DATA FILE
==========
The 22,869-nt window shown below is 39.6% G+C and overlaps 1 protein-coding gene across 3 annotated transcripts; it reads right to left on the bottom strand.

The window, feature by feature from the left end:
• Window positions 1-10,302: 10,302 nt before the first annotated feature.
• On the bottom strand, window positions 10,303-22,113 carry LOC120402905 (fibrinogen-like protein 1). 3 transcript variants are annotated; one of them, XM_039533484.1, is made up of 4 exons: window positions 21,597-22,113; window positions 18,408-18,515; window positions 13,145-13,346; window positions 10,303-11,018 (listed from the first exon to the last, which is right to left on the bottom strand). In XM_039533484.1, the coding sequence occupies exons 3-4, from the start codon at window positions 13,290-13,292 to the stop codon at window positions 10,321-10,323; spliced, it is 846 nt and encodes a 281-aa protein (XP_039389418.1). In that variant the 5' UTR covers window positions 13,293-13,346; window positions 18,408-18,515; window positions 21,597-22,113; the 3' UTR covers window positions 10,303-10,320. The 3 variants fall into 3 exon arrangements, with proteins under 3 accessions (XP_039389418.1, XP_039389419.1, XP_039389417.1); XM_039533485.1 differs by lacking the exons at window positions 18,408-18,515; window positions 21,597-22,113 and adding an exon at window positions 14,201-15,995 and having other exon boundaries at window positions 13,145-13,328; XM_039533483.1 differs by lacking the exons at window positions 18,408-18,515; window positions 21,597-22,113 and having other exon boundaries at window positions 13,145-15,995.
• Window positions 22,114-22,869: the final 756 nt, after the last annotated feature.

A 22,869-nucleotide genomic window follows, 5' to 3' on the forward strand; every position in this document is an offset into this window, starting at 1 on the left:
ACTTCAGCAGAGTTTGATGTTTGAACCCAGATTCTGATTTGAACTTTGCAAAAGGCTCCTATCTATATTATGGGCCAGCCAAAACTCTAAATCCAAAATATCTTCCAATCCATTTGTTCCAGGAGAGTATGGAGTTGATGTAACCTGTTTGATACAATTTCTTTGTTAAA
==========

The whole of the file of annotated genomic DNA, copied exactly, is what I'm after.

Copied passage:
The 22,869-nt window shown below is 39.6% G+C and overlaps 1 protein-coding gene across 3 annotated transcripts; it reads right to left on the bottom strand.

The window, feature by feature from the left end:
• Window positions 1-10,302: 10,302 nt before the first annotated feature.
• On the bottom strand, window positions 10,303-22,113 carry LOC120402905 (fibrinogen-like protein 1). 3 transcript variants are annotated; one of them, XM_039533484.1, is made up of 4 exons: window positions 21,597-22,113; window positions 18,408-18,515; window positions 13,145-13,346; window positions 10,303-11,018 (listed from the first exon to the last, which is right to left on the bottom strand). In XM_039533484.1, the coding sequence occupies exons 3-4, from the start codon at window positions 13,290-13,292 to the stop codon at window positions 10,321-10,323; spliced, it is 846 nt and encodes a 281-aa protein (XP_039389418.1). In that variant the 5' UTR covers window positions 13,293-13,346; window positions 18,408-18,515; window positions 21,597-22,113; the 3' UTR covers window positions 10,303-10,320. The 3 variants fall into 3 exon arrangements, with proteins under 3 accessions (XP_039389418.1, XP_039389419.1, XP_039389417.1); XM_039533485.1 differs by lacking the exons at window positions 18,408-18,515; window positions 21,597-22,113 and adding an exon at window positions 14,201-15,995 and having other exon boundaries at window positions 13,145-13,328; XM_039533483.1 differs by lacking the exons at window positions 18,408-18,515; window positions 21,597-22,113 and having other exon boundaries at window positions 13,145-15,995.
• Window positions 22,114-22,869: the final 756 nt, after the last annotated feature.

A 22,869-nucleotide genomic window follows, 5' to 3' on the forward strand; every position in this document is an offset into this window, starting at 1 on the left:
ACTTCAGCAGAGTTTGATGTTTGAACCCAGATTCTGATTTGAACTTTGCAAAAGGCTCCTATCTATATTATGGGCCAGCCAAAACTCTAAATCCAAAATATCTTCCAATCCATTTGTTCCAGGAGAGTATGGAGTTGATGTAACCTGTTTGATACAATTTCTTTGTTAAA